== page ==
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  • Writer's pictureBy The Financial District

Inflation Risks Projected

Moody’s Analytics said Philippine inflation is averaging 5.6% this year, a tad higher than the central bank’s 5.4% forecast. It expects inflation to ease to 2.5% in 2024.


Photo Insert: Moody's expects inflation to ease to 2.5% in 2024.



Even though inflation has started coming down from its 8.7% peak in January, there are still significant headwinds, particularly on food inflation, Cochrane said.


“I was less worried about inflation until Russia’s exit from the Black Sea grain agreement. There could be significant increases in wheat prices. The Philippines doesn’t buy a lot of wheat directly from Ukraine, but with the global price rising, it’ll impact food prices in the Philippines,” he said.



Last week, Russia exited a deal allowing Ukrainian grain exports via the Black Sea, raising fears this could push global grain prices higher and reignite inflation. Prices of global crude oil have also gone up amid tighter supply, Cochrane said.


“We expected some increase, prices are still within a range that will allow for continued growth, but if it goes up much higher if say for example, Saudi Arabia cuts production more or Russia cuts production more, we could see energy prices going back to that position of really giving a push to a renewed inflation,” Cochrane said.


All the news: Business man in suit and tie smiling and reading a newspaper near the financial district.

The El Niño weather pattern and the broader issue of climate change may also cause fuel volatility in food prices worldwide. "The experts have indicated that one of the biggest impacts of climate change could very well be a reduction in agricultural output globally and then an increase in prices,” Cochrane said.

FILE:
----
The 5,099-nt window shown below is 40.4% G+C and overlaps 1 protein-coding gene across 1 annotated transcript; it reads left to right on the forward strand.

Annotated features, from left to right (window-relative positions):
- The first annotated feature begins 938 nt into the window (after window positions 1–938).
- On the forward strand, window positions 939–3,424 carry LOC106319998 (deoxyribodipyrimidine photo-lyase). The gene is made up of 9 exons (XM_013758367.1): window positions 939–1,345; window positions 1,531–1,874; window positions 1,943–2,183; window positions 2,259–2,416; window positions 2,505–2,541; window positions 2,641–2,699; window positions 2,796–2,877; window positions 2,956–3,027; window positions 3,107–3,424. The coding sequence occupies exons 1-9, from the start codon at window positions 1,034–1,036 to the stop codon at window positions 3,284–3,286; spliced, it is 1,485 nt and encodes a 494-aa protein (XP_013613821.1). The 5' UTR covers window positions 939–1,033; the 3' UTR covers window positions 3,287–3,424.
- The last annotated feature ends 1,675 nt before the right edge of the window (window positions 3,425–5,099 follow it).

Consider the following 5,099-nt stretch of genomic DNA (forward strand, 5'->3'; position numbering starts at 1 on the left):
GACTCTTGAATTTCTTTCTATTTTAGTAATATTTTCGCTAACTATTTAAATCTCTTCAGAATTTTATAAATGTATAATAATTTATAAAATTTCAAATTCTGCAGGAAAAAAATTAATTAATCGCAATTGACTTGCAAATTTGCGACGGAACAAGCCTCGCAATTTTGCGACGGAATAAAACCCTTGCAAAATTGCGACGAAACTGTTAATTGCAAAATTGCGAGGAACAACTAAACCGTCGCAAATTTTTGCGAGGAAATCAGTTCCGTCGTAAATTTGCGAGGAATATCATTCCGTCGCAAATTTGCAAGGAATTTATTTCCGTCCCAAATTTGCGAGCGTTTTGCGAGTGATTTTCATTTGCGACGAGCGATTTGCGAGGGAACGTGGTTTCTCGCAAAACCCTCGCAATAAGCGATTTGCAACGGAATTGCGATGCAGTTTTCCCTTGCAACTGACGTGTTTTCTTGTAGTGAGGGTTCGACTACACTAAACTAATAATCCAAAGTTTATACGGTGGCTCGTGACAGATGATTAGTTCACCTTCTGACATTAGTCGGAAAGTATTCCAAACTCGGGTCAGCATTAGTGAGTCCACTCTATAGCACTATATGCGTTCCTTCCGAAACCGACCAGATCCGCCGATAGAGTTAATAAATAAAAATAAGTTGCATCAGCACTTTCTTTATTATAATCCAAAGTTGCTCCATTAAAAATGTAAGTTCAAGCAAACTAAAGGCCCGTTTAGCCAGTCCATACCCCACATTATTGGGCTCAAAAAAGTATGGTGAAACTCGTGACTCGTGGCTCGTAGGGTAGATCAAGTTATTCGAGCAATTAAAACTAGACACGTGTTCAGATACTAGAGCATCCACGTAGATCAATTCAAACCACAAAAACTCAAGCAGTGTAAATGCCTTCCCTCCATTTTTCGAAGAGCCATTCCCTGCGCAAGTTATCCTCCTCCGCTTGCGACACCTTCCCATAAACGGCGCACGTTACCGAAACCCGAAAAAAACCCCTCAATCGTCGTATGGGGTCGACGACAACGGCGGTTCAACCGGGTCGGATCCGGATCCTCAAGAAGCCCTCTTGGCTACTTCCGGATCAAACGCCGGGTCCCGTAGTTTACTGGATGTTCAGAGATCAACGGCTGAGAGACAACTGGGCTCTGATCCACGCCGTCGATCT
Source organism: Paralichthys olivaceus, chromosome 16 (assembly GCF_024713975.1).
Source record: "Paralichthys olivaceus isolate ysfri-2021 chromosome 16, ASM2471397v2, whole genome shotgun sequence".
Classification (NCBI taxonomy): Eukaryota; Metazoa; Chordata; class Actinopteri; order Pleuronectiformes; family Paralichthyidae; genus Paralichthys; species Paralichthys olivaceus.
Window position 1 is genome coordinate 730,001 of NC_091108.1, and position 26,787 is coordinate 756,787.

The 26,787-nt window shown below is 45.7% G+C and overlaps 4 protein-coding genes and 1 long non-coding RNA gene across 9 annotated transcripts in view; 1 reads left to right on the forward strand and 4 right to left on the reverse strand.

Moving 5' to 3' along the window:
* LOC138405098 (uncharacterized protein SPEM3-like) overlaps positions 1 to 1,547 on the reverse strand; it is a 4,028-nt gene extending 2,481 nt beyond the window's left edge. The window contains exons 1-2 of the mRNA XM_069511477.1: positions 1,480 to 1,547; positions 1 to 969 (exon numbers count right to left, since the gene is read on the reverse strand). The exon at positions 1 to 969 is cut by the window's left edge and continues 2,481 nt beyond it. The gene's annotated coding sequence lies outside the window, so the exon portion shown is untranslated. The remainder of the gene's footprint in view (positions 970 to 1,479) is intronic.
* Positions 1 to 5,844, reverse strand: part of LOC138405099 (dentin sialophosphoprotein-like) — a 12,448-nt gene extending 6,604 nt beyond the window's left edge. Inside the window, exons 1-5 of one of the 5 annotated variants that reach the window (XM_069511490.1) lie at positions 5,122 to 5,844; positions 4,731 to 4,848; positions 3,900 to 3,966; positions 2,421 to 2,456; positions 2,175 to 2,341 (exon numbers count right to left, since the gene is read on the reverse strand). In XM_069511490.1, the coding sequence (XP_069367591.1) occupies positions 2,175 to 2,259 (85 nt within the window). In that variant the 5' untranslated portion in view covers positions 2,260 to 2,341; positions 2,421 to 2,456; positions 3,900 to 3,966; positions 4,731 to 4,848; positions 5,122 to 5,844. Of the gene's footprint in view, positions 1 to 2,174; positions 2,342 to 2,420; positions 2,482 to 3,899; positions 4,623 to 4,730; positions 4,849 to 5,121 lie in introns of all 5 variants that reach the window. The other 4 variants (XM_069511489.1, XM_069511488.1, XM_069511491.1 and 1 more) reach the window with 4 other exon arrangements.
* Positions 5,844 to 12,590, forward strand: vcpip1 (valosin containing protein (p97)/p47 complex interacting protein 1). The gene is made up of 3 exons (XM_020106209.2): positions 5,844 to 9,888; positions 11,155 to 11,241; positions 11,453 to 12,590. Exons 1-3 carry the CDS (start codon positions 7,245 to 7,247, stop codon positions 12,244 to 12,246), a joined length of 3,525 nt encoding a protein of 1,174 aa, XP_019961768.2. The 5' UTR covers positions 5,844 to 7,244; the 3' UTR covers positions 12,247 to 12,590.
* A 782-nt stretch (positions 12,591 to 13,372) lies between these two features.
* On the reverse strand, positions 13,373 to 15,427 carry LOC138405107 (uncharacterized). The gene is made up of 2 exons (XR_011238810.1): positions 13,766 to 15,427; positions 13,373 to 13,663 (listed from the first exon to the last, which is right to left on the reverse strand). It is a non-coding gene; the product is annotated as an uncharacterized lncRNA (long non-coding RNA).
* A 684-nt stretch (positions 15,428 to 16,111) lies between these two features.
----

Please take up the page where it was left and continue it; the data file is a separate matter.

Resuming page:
“Right now, we’re seeing that impact from the potential impact from India as they are blocking exports of certain grains of rice,” he said.


Business: Business men in suite and tie in a work meeting in the office located in the financial district.

India last week ordered a halt to its largest rice export category to calm domestic prices, which climbed to multi-year highs in recent weeks as disruptive weather threatened production. India accounts for 40% of world rice exports.


“If that becomes a common theme across the world, of countries trying to protect their own local consumers and put roadblocks in front of exports, tightening trade patterns might make agricultural goods more expensive,” Cochrane said.


Entrepreneurship: Business woman smiling, working and reading from mobile phone In front of laptop in the financial district.

He hopes that discussions among countries will help address likely food protectionism and ease any impact from unilateral disruptions of food trade. Risks to the inflation outlook may prompt the Bangko Sentral ng Pilipinas (BSP) and other central banks around the world, to keep interest rates elevated for some time.


“I think that central banks in this part of the world, including the BSP, might be hesitant to begin that easing cycle which we expect sometime probably in this first or second quarter of next year,” Cochrane said.


Banking & finance: Business man in suit and tie working on his laptop and holding his mobile phone in the office located in the financial district.

He noted, too, that the BSP will monitor any possible rebound in inflation while keeping a close eye on the future policy decisions of the US Federal Reserve and the European Central Bank.


“If there is any uptick in food prices, even though these are externally determined and not so much determined by domestic demand, it’s going to put a little bit of a roadblock in front of the central banks in terms of easing monetary policy too quickly. They’re going to want to make sure that at least inflation expectations stay low,” he said.


Market & economy: Market economist in suit and tie reading reports and analysing charts in the office located in the financial district.

The Monetary Board has hiked the key interest rate by 425 basis points to 6.25% from May 2022 to March 2023.


BSP Governor Eli M. Remolona had earlier said it is premature to talk about rate cuts, given that inflation is still elevated and global financial conditions may continue to tighten. The BSP will meet on Aug. 17 to discuss policy.





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